Five-time Academy Award nominee Alexandre Desplat is one of the most coveted film composers in the world today. Noted for his creative collaborations with top film makers including Wes Anderson, Stephen Daldry, Roman Polanski, George Clooney, David Yates and Nora Ephron, Desplat, who is French, first gained attention in the U.S. with his scores for Birth and The Girl with the Pearl Earring. The Golden Globe winner then went on to set the sonic mood for an incredible litany of diverse films, among them The Curious Case of Benjamin Button, The King’s Speech, Syriana, Julie and Julia, The Fantastic Mr. Fox and Argo, which won the Oscar for Best Picture last year. Desplat’s current project is Philomena, directed by Stephen Frears and starring Judi Dench. BMI recently caught up with Desplat and obtained some insight about his work on the compelling film.
You have an extremely impressive and diverse resume. What’s the key to composing across all genres of film and making it seem so natural from a listener’s perspective?
I guess I was raised with many cultural influences and this gave me a taste for diversity. When music becomes the world you seem to be fitting in, your passion slowly discovers millions of sounds, rhythms, melodies, instrumental colors, and if your curiosity is strong enough, the excitement never ends. The history of music is so vast that you can learn forever from it. Every film is a new challenge and if you have the technique and the desire to do so, you can write for any type of instrumentation, from a full symphonic 100-piece orchestra to a cello and African harp duet. The film decides what the music should sound like and what emotions it should convey, and, at the end of the day, hopefully your style remains perceptible. Cinema is made of many types of films, but there is only one kind which I like to watch and to score: good films. There is no hierarchy between good films. Just a different musical approach to invent. Should I only score period movies or only thrillers? It would be like asking an actor to play the same role again and again. A nightmare!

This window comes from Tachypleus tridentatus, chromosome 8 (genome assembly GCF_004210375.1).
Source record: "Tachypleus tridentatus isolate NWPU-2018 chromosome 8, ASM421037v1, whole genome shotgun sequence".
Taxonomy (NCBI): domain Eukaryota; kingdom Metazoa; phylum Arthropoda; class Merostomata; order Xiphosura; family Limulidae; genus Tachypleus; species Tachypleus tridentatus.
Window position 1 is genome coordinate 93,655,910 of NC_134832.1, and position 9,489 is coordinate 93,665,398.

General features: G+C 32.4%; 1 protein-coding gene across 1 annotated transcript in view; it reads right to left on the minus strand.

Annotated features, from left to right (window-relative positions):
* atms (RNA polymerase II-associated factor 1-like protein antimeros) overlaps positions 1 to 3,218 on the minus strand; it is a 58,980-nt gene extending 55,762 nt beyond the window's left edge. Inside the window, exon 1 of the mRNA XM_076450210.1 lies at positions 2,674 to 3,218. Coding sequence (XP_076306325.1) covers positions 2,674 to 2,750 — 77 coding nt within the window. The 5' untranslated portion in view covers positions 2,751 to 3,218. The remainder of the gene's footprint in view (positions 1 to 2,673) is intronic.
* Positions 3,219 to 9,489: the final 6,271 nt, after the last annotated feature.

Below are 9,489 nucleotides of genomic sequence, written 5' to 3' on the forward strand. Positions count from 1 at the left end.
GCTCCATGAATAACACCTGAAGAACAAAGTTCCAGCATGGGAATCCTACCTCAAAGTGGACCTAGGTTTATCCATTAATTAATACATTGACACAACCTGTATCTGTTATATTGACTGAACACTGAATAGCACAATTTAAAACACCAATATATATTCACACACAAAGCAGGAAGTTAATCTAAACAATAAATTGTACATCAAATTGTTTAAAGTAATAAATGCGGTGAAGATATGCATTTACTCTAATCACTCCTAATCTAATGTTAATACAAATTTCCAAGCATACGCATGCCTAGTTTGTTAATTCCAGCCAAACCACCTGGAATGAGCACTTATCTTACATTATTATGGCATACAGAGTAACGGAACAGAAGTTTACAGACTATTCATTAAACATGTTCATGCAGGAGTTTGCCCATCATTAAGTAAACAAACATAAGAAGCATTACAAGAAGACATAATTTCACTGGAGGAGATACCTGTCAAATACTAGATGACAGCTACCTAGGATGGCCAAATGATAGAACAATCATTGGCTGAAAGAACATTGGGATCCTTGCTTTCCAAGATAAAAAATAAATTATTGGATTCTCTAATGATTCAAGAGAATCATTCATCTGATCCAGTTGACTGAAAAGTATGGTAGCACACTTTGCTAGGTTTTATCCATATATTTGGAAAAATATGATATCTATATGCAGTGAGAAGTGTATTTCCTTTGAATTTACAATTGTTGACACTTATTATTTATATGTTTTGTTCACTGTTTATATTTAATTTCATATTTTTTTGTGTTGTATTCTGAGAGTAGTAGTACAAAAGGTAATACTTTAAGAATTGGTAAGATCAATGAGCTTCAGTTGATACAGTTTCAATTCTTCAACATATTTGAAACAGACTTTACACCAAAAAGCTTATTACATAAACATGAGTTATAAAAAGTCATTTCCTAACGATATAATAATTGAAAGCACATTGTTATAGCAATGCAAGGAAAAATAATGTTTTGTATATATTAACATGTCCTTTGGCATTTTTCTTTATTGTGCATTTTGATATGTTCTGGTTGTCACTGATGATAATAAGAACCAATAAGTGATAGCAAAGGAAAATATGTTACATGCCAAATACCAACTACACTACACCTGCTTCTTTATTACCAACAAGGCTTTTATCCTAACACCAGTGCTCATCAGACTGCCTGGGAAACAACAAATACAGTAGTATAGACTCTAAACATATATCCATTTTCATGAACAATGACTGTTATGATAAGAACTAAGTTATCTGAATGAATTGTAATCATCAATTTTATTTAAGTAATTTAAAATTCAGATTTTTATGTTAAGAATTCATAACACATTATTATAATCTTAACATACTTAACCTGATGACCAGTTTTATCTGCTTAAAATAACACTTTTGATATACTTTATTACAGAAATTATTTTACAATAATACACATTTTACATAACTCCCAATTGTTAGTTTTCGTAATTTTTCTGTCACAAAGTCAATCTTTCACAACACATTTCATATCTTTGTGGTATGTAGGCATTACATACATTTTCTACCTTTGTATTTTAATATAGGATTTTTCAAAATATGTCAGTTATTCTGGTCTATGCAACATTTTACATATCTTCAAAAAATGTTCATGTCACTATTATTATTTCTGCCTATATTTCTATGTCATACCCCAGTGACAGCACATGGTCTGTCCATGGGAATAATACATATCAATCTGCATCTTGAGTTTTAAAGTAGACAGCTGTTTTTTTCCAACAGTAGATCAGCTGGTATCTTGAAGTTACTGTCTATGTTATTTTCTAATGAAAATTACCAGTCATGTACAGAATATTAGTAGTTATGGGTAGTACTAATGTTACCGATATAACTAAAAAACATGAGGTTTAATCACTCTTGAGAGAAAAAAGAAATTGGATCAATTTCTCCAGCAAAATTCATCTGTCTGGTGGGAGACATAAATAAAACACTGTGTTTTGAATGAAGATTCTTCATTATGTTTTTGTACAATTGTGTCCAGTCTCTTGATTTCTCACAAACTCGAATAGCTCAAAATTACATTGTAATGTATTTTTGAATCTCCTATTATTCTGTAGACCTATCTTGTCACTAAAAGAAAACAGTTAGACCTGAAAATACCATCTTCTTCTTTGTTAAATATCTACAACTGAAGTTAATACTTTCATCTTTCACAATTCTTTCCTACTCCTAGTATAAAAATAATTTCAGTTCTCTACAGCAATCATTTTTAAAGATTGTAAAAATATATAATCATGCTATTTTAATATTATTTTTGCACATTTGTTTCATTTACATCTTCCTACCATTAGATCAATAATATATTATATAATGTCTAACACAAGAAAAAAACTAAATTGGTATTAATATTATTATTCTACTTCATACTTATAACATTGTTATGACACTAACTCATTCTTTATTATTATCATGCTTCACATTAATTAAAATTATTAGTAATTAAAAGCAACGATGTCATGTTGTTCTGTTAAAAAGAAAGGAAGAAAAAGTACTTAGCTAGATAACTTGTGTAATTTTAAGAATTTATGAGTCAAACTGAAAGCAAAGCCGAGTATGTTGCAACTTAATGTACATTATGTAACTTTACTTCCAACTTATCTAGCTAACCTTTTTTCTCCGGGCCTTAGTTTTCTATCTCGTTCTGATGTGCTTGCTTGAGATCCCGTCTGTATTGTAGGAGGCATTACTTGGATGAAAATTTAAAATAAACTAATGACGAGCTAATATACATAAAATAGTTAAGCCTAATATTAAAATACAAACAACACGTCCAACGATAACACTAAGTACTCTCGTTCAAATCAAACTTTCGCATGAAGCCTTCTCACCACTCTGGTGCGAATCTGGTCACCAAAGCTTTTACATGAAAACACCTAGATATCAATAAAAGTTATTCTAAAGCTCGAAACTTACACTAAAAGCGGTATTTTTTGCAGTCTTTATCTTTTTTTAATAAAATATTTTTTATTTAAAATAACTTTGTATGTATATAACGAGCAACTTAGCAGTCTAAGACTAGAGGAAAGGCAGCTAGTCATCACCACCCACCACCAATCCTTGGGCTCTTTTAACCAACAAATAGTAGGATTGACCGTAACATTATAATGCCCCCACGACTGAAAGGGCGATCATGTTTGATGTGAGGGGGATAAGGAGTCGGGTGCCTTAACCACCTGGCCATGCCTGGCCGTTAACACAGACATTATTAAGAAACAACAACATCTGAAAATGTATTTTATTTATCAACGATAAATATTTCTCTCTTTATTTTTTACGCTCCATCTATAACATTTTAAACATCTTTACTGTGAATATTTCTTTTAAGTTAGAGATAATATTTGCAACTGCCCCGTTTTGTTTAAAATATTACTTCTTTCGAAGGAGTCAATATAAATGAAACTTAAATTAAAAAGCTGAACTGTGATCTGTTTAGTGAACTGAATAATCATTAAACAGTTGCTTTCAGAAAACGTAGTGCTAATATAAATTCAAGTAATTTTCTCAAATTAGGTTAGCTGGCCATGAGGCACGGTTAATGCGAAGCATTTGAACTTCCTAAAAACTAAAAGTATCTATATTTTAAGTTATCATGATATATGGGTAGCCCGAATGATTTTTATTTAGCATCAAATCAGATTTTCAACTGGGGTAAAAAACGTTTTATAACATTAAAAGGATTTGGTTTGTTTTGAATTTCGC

Tell us about your latest film, Philomena, which is an extremely emotional work that is still funny at times. What were you trying most to convey about this true story through your score?
Philomena is the center of the story. She is such a wonderful character, strong, sensitive and the drama she went through is so compelling that it makes her story universal. I did try to mirror her personality and the music we hear throughout is a simple, broken but tender melody. A melody and a sound that brings us back to the fair, where she met her lover and from which the story starts.
What were some of the challenges and pleasures working on this film?
Working with people I deeply love, Tracey Seward, the producer, and Stephen Frears is a pleasure. Stephen is brilliant, funny, witty and one of the best directors alive. I have been very lucky to work closely with him since The Queen. Pleasure comes from the way the film is directed of course. Meaning the camera moves, the way actors are directed. It makes my inspiration just flow, effortlessly. Challenges were many. Write the best score possible for Stephen, and try to capture the delicate sensitivity of Lady Dench’s subtle acting, at the same time emphasizing the wit of Steve Coogan’s writing and acting.
Did any characters particularly speak to you?
In real life? No, but they spoke to me through the film, yes. Philomena can remind us of many older women, who have gone through a lot of dark moments in their life but have kept a positive spirit, no matter what. And Stephen depicts beautifully how she, a nurse with a simple life, enjoys every single moment in life while Martin’s cynicism makes him a very unhappy man.
Can you describe your experience collaborating with director Stephen Frears?
We talk, we tell jokes, we laugh a lot, and at the end Stephen reminds me how much he loves Bernard Herrmann, which I also do, so we understand each other very quickly.
What other projects can we expect from you in 2014?